Thursday, 25 February 2016

The View From Here (Teenage Boy Tales)

If I had a sticker chart, I should deserve a little prize by now.  Just to keep me going.  I have now been the parent of a teenage boy for 18 months.  Yes, feel free to applaud.  It's a definite achievement.

It's also been one steep, long upward climb of a learning curve (and I can't even see the top yet).  But I thought I'd share the view with you, so these are some of the things I have learnt in my mothering a teenage boy journey so far.

1.  One day, you will walk into their bedroom and you will find yourself gagging on the smell.  Even a clean boy, it seems, can create this stench.  With window firmly shut and curtains closed, the whiff has plenty of time to become a stuffy, 'hold-your-breath-or-you-will-pass-out' stink, occasionally masked by the over the top spraying of Lynx.  I have no idea where this smell comes from, but it certainly lingers. 

2.  It's not ok to use the same jargon as your teenage son.  Ever.  So, you will find yourself using it more and more just to have a little giggle with yourself.  I know, right.  I'm so down with the kids blud.

3.  As his crackly voice wavers up and down, you must resist the temptation to copy.  And do not, under any circumstances, encourage his younger brothers to copy too.  This can have devastating consequences. 

4.  Talking of his voice, here's a small note (can't resist) of interest.  The deeper it becomes, the less able he seems to be of controlling his volume.  You thought babies were loud?  Expect booming and you won't be disappointed.

5.  Food.  Make sure your cupboards do not become like Old Mother Hubbard's.  A hungry teenage boy is a grumpy one.  And he is hungry every five minutes or so.

6.  You will long for the days of the 7pm bedtime.  Evenings are no longer your own.  The remote control is no longer your own.  Peace and quiet is no longer your own.  Not in the evenings anyway.  That big booming voice will reverberate around the house for HOURS until you plead with him to put away his phone, his tablet, his homework, his music and his x-box (all at the same time - who said men can't multi-task?) and go to bed.  (Actually its not this bad in my house, but I shudder at the thought of how it would be if we had no boundaries).

7.  Grunts and noises.  There will be times when you have concerns that your boy is losing his ability to speak.  Your once little chatterbox of a boy will sometimes be totally unable to speak in human language.  You need to be able to interpret the grunts.  Failing that, ask him to speak properly.  (I let the gruffalo noises go unchallenged in the mornings but later on in the day he needs to use the language we all understand.)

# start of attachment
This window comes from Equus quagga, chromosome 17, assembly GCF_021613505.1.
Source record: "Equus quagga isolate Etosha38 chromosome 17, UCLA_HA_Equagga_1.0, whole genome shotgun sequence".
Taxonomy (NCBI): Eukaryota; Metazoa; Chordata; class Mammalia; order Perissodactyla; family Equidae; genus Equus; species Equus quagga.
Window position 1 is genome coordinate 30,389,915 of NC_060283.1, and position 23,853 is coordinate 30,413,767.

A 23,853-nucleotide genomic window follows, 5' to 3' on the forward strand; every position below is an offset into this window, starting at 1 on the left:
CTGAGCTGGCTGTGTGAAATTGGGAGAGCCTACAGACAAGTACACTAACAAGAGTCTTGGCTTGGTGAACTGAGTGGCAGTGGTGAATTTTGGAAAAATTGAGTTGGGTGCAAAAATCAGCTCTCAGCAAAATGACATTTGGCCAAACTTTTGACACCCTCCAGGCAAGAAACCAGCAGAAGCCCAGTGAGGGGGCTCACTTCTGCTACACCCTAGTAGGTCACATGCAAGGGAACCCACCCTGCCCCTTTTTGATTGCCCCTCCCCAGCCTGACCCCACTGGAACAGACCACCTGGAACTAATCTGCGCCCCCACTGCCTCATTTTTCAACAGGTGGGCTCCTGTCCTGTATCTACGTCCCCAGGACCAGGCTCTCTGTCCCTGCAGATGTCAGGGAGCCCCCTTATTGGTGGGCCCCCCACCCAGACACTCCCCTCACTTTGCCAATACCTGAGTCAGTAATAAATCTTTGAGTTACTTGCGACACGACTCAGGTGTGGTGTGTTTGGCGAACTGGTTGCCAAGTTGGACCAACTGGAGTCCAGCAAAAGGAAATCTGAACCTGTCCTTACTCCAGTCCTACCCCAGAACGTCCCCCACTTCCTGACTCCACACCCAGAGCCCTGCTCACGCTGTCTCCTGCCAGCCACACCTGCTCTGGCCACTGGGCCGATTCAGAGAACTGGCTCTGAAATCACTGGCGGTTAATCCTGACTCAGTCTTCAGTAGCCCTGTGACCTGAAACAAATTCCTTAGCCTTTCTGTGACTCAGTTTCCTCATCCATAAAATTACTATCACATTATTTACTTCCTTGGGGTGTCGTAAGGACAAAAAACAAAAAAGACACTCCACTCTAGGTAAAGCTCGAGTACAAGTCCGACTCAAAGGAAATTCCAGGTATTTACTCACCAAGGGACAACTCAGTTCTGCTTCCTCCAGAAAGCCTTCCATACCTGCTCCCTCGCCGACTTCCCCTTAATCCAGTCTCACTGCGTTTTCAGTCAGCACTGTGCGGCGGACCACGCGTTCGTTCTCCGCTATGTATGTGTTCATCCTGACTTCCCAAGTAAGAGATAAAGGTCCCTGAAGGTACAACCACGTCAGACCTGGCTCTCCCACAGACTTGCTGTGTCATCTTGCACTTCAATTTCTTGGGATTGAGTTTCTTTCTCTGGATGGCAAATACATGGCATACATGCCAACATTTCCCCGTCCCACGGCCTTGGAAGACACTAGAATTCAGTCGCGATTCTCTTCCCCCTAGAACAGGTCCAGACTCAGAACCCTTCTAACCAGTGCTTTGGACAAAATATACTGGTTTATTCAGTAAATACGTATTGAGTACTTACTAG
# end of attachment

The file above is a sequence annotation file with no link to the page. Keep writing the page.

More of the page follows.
8.  He actually becomes quite useful.  In physical terms, he can now do lots of things that an adult can do.  So, when heavy baskets of wood need collecting in or bathrooms need cleaning or little brothers need looking after, you have another pair of hands.  Sometimes that pair of hands might need a small amount of encouragement, but the basics are there and ready to be manipulated helpful.

9.  He is fun to be around.  The jokes and banter are actually enjoyable.  He is good company and you can laugh together about the same jokes rather than pretending you find armpit farts hilarious. (Anyone else have to do that?  Or just me?)

10.  He still needs a mum.  There may be lots of friends and even girls to contend with, but at the end of each day (or even during the day) he needs to be able to snuggle up to his mum.  If you keep the physical affection going and don't let them stop (see my previous post on the wisdom of friends for this, you will find that the hugs become even more precious.  And when you are having a bad day and they pick just the right time to give you a hug and say 'its going to be ok mum'?  That is the absolute best.

One day, when I have survived three teenage boys, I may be able to dole out wisdom.  Until then, I just have to laugh.

Wednesday, 10 February 2016

Sackcloth and ashes for lent?

It's all about the 'giving up'. People are giving up chocolate, social media, sugar and anything else they think is a bad addition to their lives.  

I've always struggled a bit with lent. Apart from the fact that giving up chocolate would not work for me (or my family), I've always wondered just what the point of it is. I know it's about stripping back and preparing our hearts for Easter. It's about making room and repenting.

But I wonder why I need to do this only in the 40 days run up to Easter. My heart is pretty ugly most of the year round. And I am constantly in need of God's mercy. It all seems a bit 'woe is me' and in our individualistic society it feels like we are being told that if we give up Facebook for 40 days then God can forgive us.  Maybe it's the new sackcloth and ashes.

Surely that defeats the whole point of Easter.  The truth is that we can't do anything to earn God's forgiveness. Even giving up sugar - and that is hard! Jesus died so WE DON'T HAVE TO. There is nothing we can give up for lent that will change this.

And so as I ponder lent this year, my heart is drawn to the type of fasting that God himself recommends. You'll find it in Isaiah 58. This kind of fasting isn't centred on one person giving stuff up. This kind of fasting requires action on our parts to think about the world around us. It involves a heart response that leads us to actively loving those around us. And,
amazingly, it comes with awesome promises.

So, this lent I'm going to enjoy my chocolate knowing that God doesn't mind. He's more interested in my heart.